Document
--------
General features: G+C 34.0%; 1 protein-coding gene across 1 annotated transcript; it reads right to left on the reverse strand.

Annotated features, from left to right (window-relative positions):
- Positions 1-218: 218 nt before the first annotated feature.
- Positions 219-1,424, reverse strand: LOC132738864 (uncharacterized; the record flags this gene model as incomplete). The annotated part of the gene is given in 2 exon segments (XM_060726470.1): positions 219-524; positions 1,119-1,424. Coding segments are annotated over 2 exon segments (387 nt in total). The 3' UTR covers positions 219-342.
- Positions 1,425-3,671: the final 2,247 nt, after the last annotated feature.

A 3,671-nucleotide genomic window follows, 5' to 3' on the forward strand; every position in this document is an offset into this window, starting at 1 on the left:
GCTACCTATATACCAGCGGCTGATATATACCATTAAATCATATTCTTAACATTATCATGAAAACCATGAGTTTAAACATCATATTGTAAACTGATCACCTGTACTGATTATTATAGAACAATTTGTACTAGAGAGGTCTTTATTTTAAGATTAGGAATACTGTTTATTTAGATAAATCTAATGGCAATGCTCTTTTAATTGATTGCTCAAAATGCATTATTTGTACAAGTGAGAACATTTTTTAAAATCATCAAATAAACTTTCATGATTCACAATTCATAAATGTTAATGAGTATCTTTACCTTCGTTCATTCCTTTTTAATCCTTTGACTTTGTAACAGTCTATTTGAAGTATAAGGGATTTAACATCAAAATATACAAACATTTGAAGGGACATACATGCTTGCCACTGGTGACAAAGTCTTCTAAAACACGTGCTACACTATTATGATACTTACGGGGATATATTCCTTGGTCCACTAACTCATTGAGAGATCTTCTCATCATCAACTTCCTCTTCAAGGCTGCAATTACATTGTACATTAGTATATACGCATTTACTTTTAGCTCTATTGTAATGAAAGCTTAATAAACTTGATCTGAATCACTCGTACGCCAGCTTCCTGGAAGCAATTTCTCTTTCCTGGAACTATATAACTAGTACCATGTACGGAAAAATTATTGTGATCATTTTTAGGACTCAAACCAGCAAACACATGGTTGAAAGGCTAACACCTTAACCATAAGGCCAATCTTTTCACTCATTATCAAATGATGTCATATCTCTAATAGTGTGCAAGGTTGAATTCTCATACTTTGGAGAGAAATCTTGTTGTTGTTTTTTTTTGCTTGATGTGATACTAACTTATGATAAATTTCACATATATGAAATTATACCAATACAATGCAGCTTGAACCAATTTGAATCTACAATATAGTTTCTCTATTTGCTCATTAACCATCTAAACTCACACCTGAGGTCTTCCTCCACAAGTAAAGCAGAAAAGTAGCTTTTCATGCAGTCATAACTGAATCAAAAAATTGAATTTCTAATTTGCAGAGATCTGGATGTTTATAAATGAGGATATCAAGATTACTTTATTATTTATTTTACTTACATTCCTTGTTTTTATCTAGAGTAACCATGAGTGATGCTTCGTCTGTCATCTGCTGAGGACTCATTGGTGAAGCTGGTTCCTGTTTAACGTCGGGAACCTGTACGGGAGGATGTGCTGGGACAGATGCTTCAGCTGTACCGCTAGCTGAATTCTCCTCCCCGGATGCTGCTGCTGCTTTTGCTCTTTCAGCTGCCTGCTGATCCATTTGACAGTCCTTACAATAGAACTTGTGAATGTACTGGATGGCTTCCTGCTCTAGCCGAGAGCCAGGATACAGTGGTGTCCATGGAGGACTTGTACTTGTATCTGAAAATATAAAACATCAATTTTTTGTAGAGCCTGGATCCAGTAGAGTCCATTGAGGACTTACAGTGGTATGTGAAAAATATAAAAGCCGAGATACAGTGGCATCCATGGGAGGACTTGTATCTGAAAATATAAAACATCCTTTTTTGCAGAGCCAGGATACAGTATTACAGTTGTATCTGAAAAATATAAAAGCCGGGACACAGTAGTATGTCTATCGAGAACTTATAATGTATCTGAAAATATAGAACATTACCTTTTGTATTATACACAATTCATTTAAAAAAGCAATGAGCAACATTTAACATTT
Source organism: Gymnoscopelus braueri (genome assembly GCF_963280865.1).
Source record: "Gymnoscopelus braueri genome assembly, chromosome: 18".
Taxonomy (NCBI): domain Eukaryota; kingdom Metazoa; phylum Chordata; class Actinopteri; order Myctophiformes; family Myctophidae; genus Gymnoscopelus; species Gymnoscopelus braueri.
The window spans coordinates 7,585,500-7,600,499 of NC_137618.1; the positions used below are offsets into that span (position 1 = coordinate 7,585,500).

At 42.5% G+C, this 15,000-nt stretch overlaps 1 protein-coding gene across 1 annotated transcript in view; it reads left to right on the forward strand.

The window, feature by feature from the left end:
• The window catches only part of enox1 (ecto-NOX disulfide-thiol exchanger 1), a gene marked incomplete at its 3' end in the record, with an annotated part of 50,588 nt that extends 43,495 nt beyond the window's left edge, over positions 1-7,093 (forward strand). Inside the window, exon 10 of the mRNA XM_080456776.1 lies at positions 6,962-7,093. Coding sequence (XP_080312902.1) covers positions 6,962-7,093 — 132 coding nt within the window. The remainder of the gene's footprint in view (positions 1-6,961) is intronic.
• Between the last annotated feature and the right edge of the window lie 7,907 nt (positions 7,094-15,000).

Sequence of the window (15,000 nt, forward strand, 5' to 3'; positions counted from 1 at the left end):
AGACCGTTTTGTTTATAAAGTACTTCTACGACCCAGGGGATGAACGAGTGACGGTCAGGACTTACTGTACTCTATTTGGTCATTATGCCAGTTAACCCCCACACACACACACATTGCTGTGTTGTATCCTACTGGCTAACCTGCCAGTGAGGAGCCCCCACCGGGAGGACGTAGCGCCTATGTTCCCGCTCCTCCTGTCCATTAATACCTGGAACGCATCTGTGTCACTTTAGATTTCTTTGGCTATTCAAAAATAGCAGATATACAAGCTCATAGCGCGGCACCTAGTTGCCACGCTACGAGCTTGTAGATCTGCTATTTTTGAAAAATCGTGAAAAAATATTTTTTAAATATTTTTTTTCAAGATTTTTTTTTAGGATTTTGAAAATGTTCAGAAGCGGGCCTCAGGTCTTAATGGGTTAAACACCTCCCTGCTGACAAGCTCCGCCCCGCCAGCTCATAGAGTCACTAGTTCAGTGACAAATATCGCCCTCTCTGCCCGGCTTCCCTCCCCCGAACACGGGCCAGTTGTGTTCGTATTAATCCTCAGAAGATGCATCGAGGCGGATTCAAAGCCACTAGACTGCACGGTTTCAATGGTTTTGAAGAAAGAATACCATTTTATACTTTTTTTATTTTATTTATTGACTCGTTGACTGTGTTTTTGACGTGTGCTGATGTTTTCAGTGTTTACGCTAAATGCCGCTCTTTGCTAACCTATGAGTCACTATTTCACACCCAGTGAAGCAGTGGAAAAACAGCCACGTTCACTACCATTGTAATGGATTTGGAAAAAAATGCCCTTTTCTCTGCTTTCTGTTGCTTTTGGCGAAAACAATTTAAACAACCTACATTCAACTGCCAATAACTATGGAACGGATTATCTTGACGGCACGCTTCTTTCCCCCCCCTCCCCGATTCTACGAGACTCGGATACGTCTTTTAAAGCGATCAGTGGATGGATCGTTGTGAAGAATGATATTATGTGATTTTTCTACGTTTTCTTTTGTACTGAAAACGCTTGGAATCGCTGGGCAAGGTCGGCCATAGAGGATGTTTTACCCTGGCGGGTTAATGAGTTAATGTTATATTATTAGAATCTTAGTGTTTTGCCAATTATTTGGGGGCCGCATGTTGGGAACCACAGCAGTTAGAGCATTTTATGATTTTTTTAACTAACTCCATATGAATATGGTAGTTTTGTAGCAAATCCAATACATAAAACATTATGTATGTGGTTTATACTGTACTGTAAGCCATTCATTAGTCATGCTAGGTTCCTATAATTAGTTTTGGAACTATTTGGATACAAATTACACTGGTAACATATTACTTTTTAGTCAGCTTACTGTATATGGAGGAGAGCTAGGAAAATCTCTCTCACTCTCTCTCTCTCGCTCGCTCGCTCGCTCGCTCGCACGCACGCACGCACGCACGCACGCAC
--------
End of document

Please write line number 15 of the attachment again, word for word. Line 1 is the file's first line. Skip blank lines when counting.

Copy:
• Between the last annotated feature and the right edge of the window lie 7,907 nt (positions 7,094-15,000).